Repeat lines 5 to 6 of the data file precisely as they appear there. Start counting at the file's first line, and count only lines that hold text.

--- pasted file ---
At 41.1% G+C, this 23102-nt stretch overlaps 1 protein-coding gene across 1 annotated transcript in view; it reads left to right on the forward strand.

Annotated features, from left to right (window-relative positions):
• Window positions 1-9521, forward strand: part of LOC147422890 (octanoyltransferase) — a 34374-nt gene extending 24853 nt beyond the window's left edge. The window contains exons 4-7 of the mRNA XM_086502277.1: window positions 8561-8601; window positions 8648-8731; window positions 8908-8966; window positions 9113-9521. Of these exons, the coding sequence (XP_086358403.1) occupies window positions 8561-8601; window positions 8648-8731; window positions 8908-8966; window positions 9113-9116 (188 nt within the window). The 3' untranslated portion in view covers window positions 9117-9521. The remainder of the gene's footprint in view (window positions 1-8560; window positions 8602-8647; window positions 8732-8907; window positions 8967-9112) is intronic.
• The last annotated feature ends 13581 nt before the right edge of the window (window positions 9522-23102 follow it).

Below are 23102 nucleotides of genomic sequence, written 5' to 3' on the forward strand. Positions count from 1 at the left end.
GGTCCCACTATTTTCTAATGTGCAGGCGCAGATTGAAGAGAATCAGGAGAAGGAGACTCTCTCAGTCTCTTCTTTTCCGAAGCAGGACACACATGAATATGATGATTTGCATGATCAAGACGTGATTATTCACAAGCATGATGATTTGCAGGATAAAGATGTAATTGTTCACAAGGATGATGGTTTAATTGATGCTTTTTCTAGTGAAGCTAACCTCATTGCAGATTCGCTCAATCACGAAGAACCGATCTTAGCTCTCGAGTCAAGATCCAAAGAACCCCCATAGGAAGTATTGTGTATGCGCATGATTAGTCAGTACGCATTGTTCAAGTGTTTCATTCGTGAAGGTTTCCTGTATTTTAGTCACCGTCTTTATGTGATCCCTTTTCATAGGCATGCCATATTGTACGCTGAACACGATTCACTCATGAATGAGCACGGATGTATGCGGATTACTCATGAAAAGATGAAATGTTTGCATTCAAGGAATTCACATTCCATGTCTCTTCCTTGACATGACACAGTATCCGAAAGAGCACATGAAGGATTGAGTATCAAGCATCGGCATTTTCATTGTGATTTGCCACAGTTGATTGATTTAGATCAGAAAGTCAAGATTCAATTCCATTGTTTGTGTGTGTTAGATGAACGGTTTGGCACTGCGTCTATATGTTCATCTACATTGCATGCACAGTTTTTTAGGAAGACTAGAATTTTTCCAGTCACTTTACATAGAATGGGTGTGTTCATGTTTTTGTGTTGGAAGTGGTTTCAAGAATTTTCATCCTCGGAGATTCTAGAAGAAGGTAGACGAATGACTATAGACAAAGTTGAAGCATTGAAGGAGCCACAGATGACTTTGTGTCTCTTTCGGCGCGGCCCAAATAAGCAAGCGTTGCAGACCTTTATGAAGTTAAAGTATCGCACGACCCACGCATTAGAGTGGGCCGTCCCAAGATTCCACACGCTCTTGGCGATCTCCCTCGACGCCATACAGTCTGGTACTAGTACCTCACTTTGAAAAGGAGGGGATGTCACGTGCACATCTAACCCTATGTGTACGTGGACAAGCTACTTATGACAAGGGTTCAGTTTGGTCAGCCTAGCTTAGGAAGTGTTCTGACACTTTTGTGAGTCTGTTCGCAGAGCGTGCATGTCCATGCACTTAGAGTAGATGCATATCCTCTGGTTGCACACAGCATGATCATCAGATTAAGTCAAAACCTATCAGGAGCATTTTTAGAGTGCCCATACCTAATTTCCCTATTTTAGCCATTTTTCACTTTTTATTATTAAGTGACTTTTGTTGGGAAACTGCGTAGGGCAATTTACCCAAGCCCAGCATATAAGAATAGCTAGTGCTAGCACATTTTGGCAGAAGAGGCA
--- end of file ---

Below are 23102 nucleotides of genomic sequence, written 5' to 3' on the forward strand. Positions count from 1 at the left end.
GGTCCCACTATTTTCTAATGTGCAGGCGCAGATTGAAGAGAATCAGGAGAAGGAGACTCTCTCAGTCTCTTCTTTTCCGAAGCAGGACACACATGAATATGATGATTTGCATGATCAAGACGTGATTATTCACAAGCATGATGATTTGCAGGATAAAGATGTAATTGTTCACAAGGATGATGGTTTAATTGATGCTTTTTCTAGTGAAGCTAACCTCATTGCAGATTCGCTCAATCACGAAGAACCGATCTTAGCTCTCGAGTCAAGATCCAAAGAACCCCCATAGGAAGTATTGTGTATGCGCATGATTAGTCAGTACGCATTGTTCAAGTGTTTCATTCGTGAAGGTTTCCTGTATTTTAGTCACCGTCTTTATGTGATCCCTTTTCATAGGCATGCCATATTGTACGCTGAACACGATTCACTCATGAATGAGCACGGATGTATGCGGATTACTCATGAAAAGATGAAATGTTTGCATTCAAGGAATTCACATTCCATGTCTCTTCCTTGACATGACACAGTATCCGAAAGAGCACATGAAGGATTGAGTATCAAGCATCGGCATTTTCATTGTGATTTGCCACAGTTGATTGATTTAGATCAGAAAGTCAAGATTCAATTCCATTGTTTGTGTGTGTTAGATGAACGGTTTGGCACTGCGTCTATATGTTCATCTACATTGCATGCACAGTTTTTTAGGAAGACTAGAATTTTTCCAGTCACTTTACATAGAATGGGTGTGTTCATGTTTTTGTGTTGGAAGTGGTTTCAAGAATTTTCATCCTCGGAGATTCTAGAAGAAGGTAGACGAATGACTATAGACAAAGTTGAAGCATTGAAGGAGCCACAGATGACTTTGTGTCTCTTTCGGCGCGGCCCAAATAAGCAAGCGTTGCAGACCTTTATGAAGTTAAAGTATCGCACGACCCACGCATTAGAGTGGGCCGTCCCAAGATTCCACACGCTCTTGGCGATCTCCCTCGACGCCATACAGTCTGGTACTAGTACCTCACTTTGAAAAGGAGGGGATGTCACGTGCACATCTAACCCTATGTGTACGTGGACAAGCTACTTATGACAAGGGTTCAGTTTGGTCAGCCTAGCTTAGGAAGTGTTCTGACACTTTTGTGAGTCTGTTCGCAGAGCGTGCATGTCCATGCACTTAGAGTAGATGCATATCCTCTGGTTGCACACAGCATGATCATCAGATTAAGTCAAAACCTATCAGGAGCATTTTTAGAGTGCCCATACCTAATTTCCCTATTTTAGCCATTTTTCACTTTTTATTATTAAGTGACTTTTGTTGGGAAACTGCGTAGGGCAATTTACCCAAGCCCAGCATATAAGAATAGCTAGTGCTAGCACATTTTGGCAGAAGAGGCA